Sunday, January 11, 2009

Movie Log: The Dark Knight

So many barrels of ink have been spilled about the subject of The Dark Knight -- before and after it opened, about Ledger's acting and his death, about the left- or right-wing politics of the movie, and on and on and on -- that there's nothing new I can say at this point. So, if I end up reiterating what some writer said better four months ago, I hope you'll forgive me.

I was not overly impressed by the first Christopher Nolan Batman-reboot movie, Batman Begins, which felt to me like a stew of elements from classic O'Neil/Adams '70s Batman stories, the Miller/Mazzucchelli Batman: Year One, and some unreconstructed Hollywoodisms. Dark Knight is more unified, and draws from a wider group of influences, but those Hollywoodisms are still there, and they kept the movie from being the masterpiece that some reviewers have called it. (Actually, my one-liner about Batman Begins applies equally to Dark Knight: "overlong and massively enamored of its own melodrama, but undeniably stylish.")

First, the obvious point: Heath Ledger's fearless performance makes Dark Knight just as much as Robert Downer Jr.'s equally fearless acting made Iron Man. Dark Knight has a grittier, real-world feel, and stronger support around that one central performance, which makes it a stronger movie. But, still, I don't see it getting escape velocity from "a really good comic-book/action movie" to the level of "a great movie." (Raiders of the Lost Ark is a great movie, despite being an action film. I remember Superman II being one as well, though I haven't seen it in at least fifteen years.)

Dark Knight doesn't really follow Batman Begins closely, which is no bad thing in this case: over-concern with continuity is the bane of most superhero-themed properties in all media. The joker card at the end of Batman Begins doesn't really lead into the feral Joker of this movie, but it didn't need to. (And using Cillian Murphy's Scarecrow in the cold open does clearly establish the continuity -- though Scarecrow, done well, could be as frightening and disruptive and anarchic as Ledger's Joker. All of the best Batman villains, in fact -- I'm sure many people have said this before -- are forces of anarchy and randomness.)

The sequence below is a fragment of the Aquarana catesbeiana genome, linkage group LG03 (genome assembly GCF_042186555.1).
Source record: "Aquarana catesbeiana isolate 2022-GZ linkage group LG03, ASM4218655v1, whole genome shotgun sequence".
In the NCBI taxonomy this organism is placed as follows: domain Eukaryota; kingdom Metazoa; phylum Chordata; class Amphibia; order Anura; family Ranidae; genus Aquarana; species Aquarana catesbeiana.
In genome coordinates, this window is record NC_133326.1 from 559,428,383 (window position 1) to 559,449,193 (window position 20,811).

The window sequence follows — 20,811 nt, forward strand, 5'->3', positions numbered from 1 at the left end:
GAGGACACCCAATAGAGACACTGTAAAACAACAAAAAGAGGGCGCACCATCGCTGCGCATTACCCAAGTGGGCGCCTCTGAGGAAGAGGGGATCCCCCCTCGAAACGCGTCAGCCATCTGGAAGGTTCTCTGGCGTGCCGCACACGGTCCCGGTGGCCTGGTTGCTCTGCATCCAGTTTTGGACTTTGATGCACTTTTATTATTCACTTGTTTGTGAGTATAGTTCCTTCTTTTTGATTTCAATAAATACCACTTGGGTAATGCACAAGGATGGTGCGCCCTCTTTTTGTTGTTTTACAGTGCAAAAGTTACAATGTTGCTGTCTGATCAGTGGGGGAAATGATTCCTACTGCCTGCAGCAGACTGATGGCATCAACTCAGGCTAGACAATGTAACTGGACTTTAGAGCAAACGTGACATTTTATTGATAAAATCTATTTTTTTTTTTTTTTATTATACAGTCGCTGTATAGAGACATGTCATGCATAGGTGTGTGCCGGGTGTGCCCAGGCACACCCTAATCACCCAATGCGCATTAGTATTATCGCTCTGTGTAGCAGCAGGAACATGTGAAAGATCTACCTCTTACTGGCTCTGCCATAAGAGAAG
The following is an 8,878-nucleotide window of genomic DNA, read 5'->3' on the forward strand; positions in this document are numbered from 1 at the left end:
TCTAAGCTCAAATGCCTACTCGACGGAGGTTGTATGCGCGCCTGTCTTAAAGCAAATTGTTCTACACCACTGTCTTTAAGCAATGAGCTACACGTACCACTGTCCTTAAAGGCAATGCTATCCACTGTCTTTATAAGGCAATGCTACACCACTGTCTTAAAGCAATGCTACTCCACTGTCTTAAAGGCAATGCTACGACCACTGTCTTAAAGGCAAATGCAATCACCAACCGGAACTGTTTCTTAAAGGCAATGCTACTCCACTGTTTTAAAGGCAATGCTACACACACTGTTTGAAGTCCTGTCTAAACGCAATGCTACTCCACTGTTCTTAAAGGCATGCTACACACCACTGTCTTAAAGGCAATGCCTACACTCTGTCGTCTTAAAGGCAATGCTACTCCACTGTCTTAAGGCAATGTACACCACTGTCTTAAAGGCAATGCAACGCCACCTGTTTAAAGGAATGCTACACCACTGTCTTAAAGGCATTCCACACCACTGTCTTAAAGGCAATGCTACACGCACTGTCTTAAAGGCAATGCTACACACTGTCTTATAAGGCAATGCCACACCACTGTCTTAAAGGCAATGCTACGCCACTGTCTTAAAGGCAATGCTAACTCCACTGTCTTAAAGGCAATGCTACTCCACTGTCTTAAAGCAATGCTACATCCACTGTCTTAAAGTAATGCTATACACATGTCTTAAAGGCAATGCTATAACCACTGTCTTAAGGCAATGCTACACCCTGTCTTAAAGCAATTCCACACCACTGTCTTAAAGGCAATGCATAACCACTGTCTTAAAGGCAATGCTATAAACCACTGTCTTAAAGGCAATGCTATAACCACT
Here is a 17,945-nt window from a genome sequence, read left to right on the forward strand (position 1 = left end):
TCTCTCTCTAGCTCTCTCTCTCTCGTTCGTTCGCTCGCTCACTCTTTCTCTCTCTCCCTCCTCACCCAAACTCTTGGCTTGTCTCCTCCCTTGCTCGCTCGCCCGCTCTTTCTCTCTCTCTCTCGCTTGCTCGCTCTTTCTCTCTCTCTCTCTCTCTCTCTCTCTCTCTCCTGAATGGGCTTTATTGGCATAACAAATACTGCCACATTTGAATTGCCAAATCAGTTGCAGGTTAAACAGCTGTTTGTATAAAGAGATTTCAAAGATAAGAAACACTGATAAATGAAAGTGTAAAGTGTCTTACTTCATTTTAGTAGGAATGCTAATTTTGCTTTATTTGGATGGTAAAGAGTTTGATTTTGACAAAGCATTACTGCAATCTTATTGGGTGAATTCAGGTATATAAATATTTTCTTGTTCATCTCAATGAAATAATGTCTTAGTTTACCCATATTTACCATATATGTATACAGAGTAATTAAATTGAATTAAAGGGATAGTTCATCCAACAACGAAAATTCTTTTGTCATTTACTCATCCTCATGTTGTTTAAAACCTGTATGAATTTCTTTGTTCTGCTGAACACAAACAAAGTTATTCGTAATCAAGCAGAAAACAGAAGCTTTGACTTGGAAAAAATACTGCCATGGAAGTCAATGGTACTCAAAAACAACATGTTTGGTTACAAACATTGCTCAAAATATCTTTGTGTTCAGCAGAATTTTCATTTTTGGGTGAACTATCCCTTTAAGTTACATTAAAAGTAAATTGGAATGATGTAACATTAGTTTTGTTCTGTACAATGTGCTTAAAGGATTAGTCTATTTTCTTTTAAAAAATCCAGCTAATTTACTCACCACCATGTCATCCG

Anyway, the plot of Dark Knight can be summed up quickly: Batman (Christian Bale, using that annoying I-need-a-cough-drop-badly voice once again) is well along the way to bringing order to Gotham City, with the aid of a crusading D.A., Harvey Dent (Aaron Eckhart), and a tough police detective, James Gordon (Gary Oldman). But then a frighteningly and randomly violent gang leader calling himself the Joker (Ledger) appears out of nowhere, whose aim is apparently just chaos and anarchy. Thing get worse and worse until Batman finally captures the Joker for good. (Though there's no real reason why it should all stop then, except that we've hit the running time of a movie; Ledger's Joker is uncontainable and unstoppable this side of death.)

Those who know the comic-book Batman will already know what must happen to Dent along the way, and Gordon undergoes his own changes as well. Dark Knight does go over the top a few times, but it mostly concentrates on the Batman/Joker dichotomy -- justice and order vs. anarchy and random terror -- which makes it work.

The Joker's claim not to plan things doesn't entirely ring true, particularly after a massive set-piece attack that required the work of dozens, at least. A more focused, less summer-movie-ized version of the story could have stripped out the gigantic explosions and tightened the portrayal of the Joker as a force of anarchic destruction -- but that version of the movie wouldn't have made nearly a billion dollars. Similarly, the movie provides no reason at all from criminals to want to work for the Joker: he casually murders them and their bosses, torches money and other valuables, has no plan for them to get out rich or even alive, and is a scary lunatic. Dark Knight has the henchman problem in spades; the only way to take the Joker-as-ganglord seriously is to resolutely ignore all of those problems.

But Ledger's Joker is mesmerizing; every line reading is perfect and even his body language is disturbing. Ledger inhabits this madman from the core out; while he's on the screen there's no way to disbelieve in his power and potential. Without him, Dark Knight would be a solid entertainment, but probably not anything more. (Much like the first Nolan movie, in fact.) But with Ledger, Dark Knight is a must-see movie for anyone concerned with the fascination of terror and the limits of fear.

1 comment:

Lou Anders said...

no reason at all from criminals to want to work for the Joke

They establish that at least a portion of his henchman are the lunatics freed in the mass outbreak from Arkham Asylum in the previous.

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